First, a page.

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The Suburbanite
  • Postcard from Massillon: US flag returned to ‘place of honor’

  • The significance of the large American flag now flying atop the Chase Bank building in downtown Massillon is not that it is the city’s solitary banner.

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  • The significance of the large American flag now flying atop the Chase Bank building in downtown Massillon is not that it is the city’s solitary banner.
    Another large flag flies across the street in front of First Merit Bank. Farther east on Lincoln Way a flag flaps in the wind beside the building housing Shearer’s corporate offices and an official city flag is found near the Massillon Government & Justice Center. Numerous red-white-and-blue flags have been raised on poles in the area of the adjacent Veterans Memorial Park.
    Plenty of patriotism is exhibited in Massillon.
    The presence of this flag at the peak of the city’s second “skyscraper” — that status is revealed in the historical plaque on the front of the building — renews patriotism of the past. Stars and stripes flew on this structure decades ago, and now, after a long absence, a flag has returned to a spot that people in the city call “a place of honor.”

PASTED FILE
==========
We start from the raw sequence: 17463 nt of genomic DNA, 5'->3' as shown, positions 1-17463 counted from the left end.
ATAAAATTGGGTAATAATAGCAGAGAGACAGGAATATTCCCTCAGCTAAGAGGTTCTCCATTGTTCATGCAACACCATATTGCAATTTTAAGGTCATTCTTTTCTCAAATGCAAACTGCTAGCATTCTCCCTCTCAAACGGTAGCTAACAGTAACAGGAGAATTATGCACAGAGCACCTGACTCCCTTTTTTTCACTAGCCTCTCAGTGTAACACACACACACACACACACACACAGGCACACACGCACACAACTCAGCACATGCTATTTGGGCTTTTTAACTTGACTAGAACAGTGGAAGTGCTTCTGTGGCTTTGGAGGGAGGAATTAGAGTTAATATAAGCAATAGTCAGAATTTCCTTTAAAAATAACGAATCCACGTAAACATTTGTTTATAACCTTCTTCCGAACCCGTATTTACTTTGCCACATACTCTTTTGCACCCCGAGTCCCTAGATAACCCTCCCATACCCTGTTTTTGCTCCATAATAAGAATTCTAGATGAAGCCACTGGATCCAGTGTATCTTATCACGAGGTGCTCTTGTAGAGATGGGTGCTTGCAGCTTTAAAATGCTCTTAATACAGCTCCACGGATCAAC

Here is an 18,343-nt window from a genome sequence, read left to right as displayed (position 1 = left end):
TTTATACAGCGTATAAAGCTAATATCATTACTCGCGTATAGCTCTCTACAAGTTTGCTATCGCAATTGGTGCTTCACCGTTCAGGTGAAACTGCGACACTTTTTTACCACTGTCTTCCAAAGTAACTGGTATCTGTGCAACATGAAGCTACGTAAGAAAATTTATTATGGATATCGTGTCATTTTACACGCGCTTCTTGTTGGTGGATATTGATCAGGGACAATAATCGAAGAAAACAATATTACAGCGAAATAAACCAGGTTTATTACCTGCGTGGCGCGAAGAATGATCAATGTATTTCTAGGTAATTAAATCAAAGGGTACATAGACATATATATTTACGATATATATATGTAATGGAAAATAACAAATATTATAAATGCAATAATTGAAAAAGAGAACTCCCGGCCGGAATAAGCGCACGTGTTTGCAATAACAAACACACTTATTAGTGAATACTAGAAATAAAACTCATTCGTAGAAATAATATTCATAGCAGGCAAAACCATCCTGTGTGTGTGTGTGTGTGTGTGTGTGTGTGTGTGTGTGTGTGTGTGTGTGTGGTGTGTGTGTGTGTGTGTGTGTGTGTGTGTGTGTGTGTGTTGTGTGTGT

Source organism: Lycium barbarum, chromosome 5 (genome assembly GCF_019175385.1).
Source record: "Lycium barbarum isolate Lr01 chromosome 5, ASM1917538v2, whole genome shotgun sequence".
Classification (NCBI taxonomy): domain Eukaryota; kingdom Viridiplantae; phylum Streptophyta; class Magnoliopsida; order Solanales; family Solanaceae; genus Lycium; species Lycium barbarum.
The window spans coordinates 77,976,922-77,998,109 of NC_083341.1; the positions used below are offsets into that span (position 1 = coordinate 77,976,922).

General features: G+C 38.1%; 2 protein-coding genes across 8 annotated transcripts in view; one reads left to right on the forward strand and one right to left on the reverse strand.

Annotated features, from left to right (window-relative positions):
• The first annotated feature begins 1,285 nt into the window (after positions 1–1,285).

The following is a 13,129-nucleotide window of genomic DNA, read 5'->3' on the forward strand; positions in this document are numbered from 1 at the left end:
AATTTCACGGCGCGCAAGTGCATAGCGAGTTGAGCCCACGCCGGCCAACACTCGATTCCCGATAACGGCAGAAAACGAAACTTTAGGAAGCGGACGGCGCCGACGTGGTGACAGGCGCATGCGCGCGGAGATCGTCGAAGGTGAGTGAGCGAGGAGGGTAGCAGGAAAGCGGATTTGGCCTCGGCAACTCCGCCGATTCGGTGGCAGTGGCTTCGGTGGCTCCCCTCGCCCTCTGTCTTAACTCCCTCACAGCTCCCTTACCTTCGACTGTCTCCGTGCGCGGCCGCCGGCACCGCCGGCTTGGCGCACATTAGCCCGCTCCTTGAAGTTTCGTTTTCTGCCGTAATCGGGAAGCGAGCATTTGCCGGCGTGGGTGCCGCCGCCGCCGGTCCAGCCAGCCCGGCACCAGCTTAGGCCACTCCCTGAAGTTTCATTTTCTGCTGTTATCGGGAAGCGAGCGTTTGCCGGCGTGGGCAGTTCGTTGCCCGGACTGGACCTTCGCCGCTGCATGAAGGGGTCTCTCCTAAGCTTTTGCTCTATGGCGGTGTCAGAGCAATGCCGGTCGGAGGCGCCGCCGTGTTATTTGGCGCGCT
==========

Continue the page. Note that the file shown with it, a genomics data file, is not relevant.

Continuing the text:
“This successful ad hoc collaboration to fly the flag again is a testament to the way our community comes together,” said Margy Vogt, who suggested to Mayor Kathy Catazaro-Perry that the flag be revived last year.
    Flying beneath the American flag, just as it did decades ago, is an orange flag celebrating the city’s beloved high school football team. “Massillon, Ohio,” words on the banner say, “Home of the Tigers.”
    Officially, the name of the building on which the large flags fly is the Lincoln Professional Building, a structure that is on the National Register of Historic Places. The committee that returned the flags to the top of that building was made up of Vogt, Rick Kettler and Vince Pedro.
    But, those three had help from others in Massillon who were interested in having the flag be “the first thing people saw when they drive into Massillon on Lincoln Way from either direction,” as Vogt wrote in a media release.
    Massillon V.F.W. Post 3124 donated two dozen smaller flags to be flown on the downtown flagpole and sold for $100 each at the mayor’s office. Additional flags will be flown and made available. Money raised will be put in a fund to replace the large flag if necessary.
    Similarly, Massillon Tiger Football Booster Club has sold Tiger flags that also have flown over the city to raise money to replace the large Tiger flag when it becomes worn.